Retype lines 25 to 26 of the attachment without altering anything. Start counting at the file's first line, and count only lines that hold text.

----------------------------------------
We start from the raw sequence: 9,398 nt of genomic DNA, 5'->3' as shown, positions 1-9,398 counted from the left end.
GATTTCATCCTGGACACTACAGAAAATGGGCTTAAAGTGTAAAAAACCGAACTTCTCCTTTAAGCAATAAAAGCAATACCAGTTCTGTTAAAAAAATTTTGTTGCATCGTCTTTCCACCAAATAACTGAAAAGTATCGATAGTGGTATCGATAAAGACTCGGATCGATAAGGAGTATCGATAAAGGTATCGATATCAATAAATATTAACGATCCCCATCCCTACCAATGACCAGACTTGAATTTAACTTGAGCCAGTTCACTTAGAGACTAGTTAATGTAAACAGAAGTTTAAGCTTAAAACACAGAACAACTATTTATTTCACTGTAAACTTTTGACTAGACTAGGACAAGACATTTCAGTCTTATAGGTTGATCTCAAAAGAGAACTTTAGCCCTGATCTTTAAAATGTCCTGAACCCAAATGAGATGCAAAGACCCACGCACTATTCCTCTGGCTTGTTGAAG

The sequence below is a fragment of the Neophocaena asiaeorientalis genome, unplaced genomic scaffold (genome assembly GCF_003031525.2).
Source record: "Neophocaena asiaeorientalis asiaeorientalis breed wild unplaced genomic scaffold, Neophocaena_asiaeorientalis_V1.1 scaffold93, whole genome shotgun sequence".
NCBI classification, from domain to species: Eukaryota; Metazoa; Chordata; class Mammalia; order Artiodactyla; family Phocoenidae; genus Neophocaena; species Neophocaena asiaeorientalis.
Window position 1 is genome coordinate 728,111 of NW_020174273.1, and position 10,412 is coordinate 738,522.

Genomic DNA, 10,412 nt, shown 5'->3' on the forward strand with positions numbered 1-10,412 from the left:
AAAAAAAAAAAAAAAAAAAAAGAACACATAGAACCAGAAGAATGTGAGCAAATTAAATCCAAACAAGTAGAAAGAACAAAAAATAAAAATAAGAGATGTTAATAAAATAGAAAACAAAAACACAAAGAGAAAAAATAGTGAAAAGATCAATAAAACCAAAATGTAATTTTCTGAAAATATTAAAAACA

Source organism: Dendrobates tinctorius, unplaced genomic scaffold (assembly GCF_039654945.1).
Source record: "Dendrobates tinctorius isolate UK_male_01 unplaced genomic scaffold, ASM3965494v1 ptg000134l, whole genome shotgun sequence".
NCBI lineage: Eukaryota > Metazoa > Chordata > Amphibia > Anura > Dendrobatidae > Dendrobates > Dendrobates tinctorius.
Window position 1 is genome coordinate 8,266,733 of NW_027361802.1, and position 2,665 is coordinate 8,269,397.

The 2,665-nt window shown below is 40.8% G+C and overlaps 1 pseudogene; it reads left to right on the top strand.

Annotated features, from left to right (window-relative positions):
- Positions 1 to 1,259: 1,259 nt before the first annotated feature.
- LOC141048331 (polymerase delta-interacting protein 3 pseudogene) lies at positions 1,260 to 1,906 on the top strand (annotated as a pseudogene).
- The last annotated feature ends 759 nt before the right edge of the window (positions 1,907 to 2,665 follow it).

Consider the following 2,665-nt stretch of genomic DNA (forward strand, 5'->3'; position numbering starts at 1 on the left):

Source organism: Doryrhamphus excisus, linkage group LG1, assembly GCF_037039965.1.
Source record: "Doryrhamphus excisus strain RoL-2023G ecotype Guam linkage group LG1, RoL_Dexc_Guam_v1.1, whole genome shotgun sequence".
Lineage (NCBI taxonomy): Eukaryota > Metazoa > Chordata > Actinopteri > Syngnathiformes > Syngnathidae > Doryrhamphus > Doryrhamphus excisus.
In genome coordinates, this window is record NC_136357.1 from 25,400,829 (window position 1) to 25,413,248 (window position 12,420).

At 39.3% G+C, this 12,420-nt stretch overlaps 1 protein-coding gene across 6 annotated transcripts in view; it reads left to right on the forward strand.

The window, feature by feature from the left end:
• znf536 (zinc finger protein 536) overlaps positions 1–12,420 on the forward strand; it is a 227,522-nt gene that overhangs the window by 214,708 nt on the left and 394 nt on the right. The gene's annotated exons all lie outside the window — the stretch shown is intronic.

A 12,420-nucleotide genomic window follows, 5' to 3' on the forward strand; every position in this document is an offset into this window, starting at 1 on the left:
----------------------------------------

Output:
• znf536 (zinc finger protein 536) overlaps positions 1–12,420 on the forward strand; it is a 227,522-nt gene that overhangs the window by 214,708 nt on the left and 394 nt on the right. The gene's annotated exons all lie outside the window — the stretch shown is intronic.

A 12,420-nucleotide genomic window follows, 5' to 3' on the forward strand; every position in this document is an offset into this window, starting at 1 on the left: